Life awaits beyond the beaten path
St John's Wort
Tipton's weed, chase-devil, or Klamath weed
Clusiaceae – Mangosteen family
A perennial herbaceous/woody plant
Up to 1 meter in height
It has opposing, stalkless, narrow, oblong leaves which are 12 mm long or slightly larger. The leaves are yellow-green in color, with transparent dots throughout the tissue and occasionally with a few black dots on the lower surface. Leaves exhibit obvious translucent dots when held up to the light, giving them a ‘perforated’ appearance, hence the plant's Latin name.
Its stems are erect, branched in the upper section. The lower portion of the stem is woody, while the upper section is herbaceous.
Extensive creeping rhizomes
Between late Spring and early to mid Summer. The name St. John's Wort comes from the fact that it flowers on or about June 28th, or St. John's day.
Its yellow, five petaled flowers measure up to 2.5 cm across, have five petals, and are colored bright yellow with conspicuous black dots. The ends of the flower petals are often tinged with red. The flowers appear in broad cymes at the ends of the upper branches. The sepals are pointed, with glandular dots in the tissue. There are many stamens, which are united at the base into three bundles. When flower buds (not the flowers themselves) or seed pods are crushed, a reddish/purple liquid is produced. When the plant is at its most potent, crushing the flowers between your fingers will result in purple, or even blackish staining.
Hypericum perforatum is a yellow-flowering perennial herb indigenous to Europe, which has been introduced to many temperate areas of the world and grows wild in many meadows. The common name comes from its traditional flowering and harvesting on St John's day, 24 June. The genus name Hypericum is derived from the Greek words hyper (above) and eikon (picture), in reference to the traditional use of the plant to ward off evil, by hanging plants over a religious icon in the house during St John's day. The species name perforatum refers to the presence of small oil glands in the leaves that look like windows, which can be seen when they are held against the light.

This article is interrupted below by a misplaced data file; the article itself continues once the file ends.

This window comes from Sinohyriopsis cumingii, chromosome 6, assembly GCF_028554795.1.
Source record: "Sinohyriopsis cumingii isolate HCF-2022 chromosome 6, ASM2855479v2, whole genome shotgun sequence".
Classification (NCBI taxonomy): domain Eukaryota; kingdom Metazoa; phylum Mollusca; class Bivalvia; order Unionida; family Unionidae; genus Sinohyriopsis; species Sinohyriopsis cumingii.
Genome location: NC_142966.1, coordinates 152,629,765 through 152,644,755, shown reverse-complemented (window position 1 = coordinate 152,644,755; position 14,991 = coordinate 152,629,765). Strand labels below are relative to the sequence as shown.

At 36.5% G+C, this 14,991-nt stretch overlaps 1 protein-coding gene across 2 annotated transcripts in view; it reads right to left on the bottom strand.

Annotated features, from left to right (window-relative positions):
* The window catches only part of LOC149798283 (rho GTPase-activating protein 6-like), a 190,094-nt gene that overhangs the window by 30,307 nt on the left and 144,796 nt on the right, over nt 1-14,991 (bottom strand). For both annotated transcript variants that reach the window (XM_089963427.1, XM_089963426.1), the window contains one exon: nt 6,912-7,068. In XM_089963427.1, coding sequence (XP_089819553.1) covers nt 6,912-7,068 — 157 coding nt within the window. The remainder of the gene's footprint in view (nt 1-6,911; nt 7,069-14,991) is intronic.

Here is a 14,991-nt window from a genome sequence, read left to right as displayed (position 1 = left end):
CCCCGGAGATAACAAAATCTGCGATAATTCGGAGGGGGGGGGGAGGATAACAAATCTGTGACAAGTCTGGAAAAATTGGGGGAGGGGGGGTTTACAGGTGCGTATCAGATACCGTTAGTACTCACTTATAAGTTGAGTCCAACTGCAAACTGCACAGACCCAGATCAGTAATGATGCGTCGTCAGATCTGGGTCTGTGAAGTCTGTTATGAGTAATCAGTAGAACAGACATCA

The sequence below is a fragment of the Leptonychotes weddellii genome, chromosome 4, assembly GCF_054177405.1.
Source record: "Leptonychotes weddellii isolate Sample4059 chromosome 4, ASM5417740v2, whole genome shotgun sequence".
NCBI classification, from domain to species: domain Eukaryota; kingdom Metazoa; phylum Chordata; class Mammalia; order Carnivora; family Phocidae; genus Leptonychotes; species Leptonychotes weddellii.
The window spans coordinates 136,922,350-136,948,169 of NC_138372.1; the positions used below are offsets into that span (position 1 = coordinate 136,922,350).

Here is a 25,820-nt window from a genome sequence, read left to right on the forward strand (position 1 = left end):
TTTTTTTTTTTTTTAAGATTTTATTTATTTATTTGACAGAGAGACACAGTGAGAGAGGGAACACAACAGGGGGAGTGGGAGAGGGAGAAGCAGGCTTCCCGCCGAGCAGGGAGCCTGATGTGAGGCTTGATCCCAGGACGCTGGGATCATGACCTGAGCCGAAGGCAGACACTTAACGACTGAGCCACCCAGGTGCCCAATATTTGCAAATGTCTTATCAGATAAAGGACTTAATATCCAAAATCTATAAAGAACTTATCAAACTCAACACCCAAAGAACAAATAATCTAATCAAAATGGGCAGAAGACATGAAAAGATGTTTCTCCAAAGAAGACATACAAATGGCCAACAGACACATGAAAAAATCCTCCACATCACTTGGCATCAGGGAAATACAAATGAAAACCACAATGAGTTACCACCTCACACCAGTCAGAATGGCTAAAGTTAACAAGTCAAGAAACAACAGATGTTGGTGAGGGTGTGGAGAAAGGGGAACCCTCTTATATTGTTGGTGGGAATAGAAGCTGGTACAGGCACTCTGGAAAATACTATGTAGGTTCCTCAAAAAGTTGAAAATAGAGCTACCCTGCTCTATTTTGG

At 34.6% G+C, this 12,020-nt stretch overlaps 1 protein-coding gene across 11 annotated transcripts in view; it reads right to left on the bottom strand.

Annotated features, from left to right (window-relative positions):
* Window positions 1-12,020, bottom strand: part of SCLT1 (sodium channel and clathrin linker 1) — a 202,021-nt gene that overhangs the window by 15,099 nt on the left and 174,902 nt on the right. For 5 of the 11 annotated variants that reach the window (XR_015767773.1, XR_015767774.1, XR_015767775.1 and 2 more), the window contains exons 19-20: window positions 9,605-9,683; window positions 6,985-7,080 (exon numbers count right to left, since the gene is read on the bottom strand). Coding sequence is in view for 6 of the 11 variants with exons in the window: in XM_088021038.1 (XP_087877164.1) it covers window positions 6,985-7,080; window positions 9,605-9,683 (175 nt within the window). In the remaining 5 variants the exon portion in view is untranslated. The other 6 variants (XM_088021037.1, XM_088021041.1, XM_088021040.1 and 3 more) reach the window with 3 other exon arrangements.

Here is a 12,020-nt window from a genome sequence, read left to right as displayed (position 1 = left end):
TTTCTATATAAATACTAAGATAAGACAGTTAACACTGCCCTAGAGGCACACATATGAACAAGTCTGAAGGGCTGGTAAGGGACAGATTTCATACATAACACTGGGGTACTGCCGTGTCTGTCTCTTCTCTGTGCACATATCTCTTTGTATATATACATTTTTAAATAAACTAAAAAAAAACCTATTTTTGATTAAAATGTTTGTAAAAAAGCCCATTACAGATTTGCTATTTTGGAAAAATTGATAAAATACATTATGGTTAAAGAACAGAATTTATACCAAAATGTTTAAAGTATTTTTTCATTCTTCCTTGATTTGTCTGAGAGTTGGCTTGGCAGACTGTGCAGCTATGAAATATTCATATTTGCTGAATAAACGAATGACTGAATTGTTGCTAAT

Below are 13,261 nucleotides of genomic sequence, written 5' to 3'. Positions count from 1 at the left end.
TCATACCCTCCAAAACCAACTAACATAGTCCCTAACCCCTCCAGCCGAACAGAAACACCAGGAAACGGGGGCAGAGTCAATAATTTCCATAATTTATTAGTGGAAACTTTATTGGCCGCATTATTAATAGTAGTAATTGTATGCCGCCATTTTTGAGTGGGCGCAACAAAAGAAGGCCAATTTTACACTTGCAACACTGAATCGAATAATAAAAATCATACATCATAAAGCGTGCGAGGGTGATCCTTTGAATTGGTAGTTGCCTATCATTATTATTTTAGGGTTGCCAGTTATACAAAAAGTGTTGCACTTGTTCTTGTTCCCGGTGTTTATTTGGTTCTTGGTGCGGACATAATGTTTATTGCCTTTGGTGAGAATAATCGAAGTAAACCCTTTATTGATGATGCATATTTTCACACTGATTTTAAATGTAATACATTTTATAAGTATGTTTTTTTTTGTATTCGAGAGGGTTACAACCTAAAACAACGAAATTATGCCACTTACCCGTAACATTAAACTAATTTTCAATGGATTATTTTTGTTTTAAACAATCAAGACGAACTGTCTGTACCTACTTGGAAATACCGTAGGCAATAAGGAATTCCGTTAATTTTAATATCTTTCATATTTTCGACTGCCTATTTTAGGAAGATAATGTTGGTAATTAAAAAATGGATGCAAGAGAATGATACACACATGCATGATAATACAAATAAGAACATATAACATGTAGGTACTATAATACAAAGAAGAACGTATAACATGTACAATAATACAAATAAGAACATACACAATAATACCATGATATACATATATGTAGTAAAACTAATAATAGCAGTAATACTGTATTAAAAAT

Transplant to waste areas, meadows, roadsides, and other open areas.
Flowering plant tops. The herbaceous part of the flowing plant is said to be used, but I typically use just the flowers and leaves above the woody base of each stem.
Wild Food Uses:
The following text is meant for informational purposes only. It is not meant to diagnose or treat any illness or injury. Always consult with a physician or other qualified medical care provider concerning the diagnosis and treatment of any illness or injury.
St John's Wort has emerged as the best selling herbal remedy for Depression. Outselling Prozac by 20 to 1 in Germany, where it is approved for use in the treatment of mild to moderate forms of depression. It is also used to treat nerve pain. There is anecdotal evidence which shows it to be effective at repairing neuropathways, and regenerating nerve tissue. It has also been shown to have antimicrobial properties. It has been shown to kill staphylococcus aureus, (MRSA, also called golden staph, the most common cause of staph infections). I have also taken a course where the herbalist said he has treated TMJ with St. John's Wort, although I have not tried this, nor can I speak to it's efficacy. I can however say this is an extremely important medicinal plant, which no home should be without. I have used infused oils, and tinctures made from the leaves and flowers. Make sure to gather the plant when it first begins to bloom, as this is when it is at it's most potent. When the unopened flower buds, and fresh new flowers crush and form a dark red or purple dye.
Note the translucent dots on the stalkless leaves.